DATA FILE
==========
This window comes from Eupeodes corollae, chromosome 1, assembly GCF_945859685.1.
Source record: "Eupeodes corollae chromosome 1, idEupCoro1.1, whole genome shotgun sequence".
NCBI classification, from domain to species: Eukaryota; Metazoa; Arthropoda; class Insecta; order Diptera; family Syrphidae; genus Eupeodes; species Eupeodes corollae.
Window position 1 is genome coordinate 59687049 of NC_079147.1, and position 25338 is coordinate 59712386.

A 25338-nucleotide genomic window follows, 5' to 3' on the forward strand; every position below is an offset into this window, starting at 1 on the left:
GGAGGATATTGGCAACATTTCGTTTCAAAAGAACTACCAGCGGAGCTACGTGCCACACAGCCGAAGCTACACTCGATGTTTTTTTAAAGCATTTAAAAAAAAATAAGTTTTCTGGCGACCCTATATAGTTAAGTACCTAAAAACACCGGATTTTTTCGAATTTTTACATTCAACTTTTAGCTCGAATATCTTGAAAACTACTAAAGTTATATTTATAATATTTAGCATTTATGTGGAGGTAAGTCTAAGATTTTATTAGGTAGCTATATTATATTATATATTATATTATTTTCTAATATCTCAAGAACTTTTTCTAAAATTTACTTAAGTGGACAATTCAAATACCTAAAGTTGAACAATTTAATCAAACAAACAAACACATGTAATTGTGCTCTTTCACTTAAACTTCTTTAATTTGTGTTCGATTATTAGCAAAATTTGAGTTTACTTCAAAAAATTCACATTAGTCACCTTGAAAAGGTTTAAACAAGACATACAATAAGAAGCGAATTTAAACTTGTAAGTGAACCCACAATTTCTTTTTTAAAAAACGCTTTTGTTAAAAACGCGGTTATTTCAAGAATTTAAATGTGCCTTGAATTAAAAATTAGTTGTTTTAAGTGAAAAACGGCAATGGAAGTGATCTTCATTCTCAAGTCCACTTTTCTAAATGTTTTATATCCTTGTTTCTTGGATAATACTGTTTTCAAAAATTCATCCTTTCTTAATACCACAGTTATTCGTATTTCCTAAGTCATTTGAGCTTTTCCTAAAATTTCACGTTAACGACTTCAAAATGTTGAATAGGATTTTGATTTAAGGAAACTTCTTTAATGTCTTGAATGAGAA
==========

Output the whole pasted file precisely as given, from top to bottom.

This window comes from Eupeodes corollae, chromosome 1, assembly GCF_945859685.1.
Source record: "Eupeodes corollae chromosome 1, idEupCoro1.1, whole genome shotgun sequence".
NCBI classification, from domain to species: Eukaryota; Metazoa; Arthropoda; class Insecta; order Diptera; family Syrphidae; genus Eupeodes; species Eupeodes corollae.
Window position 1 is genome coordinate 59687049 of NC_079147.1, and position 25338 is coordinate 59712386.

A 25338-nucleotide genomic window follows, 5' to 3' on the forward strand; every position below is an offset into this window, starting at 1 on the left:
GGAGGATATTGGCAACATTTCGTTTCAAAAGAACTACCAGCGGAGCTACGTGCCACACAGCCGAAGCTACACTCGATGTTTTTTTAAAGCATTTAAAAAAAAATAAGTTTTCTGGCGACCCTATATAGTTAAGTACCTAAAAACACCGGATTTTTTCGAATTTTTACATTCAACTTTTAGCTCGAATATCTTGAAAACTACTAAAGTTATATTTATAATATTTAGCATTTATGTGGAGGTAAGTCTAAGATTTTATTAGGTAGCTATATTATATTATATATTATATTATTTTCTAATATCTCAAGAACTTTTTCTAAAATTTACTTAAGTGGACAATTCAAATACCTAAAGTTGAACAATTTAATCAAACAAACAAACACATGTAATTGTGCTCTTTCACTTAAACTTCTTTAATTTGTGTTCGATTATTAGCAAAATTTGAGTTTACTTCAAAAAATTCACATTAGTCACCTTGAAAAGGTTTAAACAAGACATACAATAAGAAGCGAATTTAAACTTGTAAGTGAACCCACAATTTCTTTTTTAAAAAACGCTTTTGTTAAAAACGCGGTTATTTCAAGAATTTAAATGTGCCTTGAATTAAAAATTAGTTGTTTTAAGTGAAAAACGGCAATGGAAGTGATCTTCATTCTCAAGTCCACTTTTCTAAATGTTTTATATCCTTGTTTCTTGGATAATACTGTTTTCAAAAATTCATCCTTTCTTAATACCACAGTTATTCGTATTTCCTAAGTCATTTGAGCTTTTCCTAAAATTTCACGTTAACGACTTCAAAATGTTGAATAGGATTTTGATTTAAGGAAACTTCTTTAATGTCTTGAATGAGAA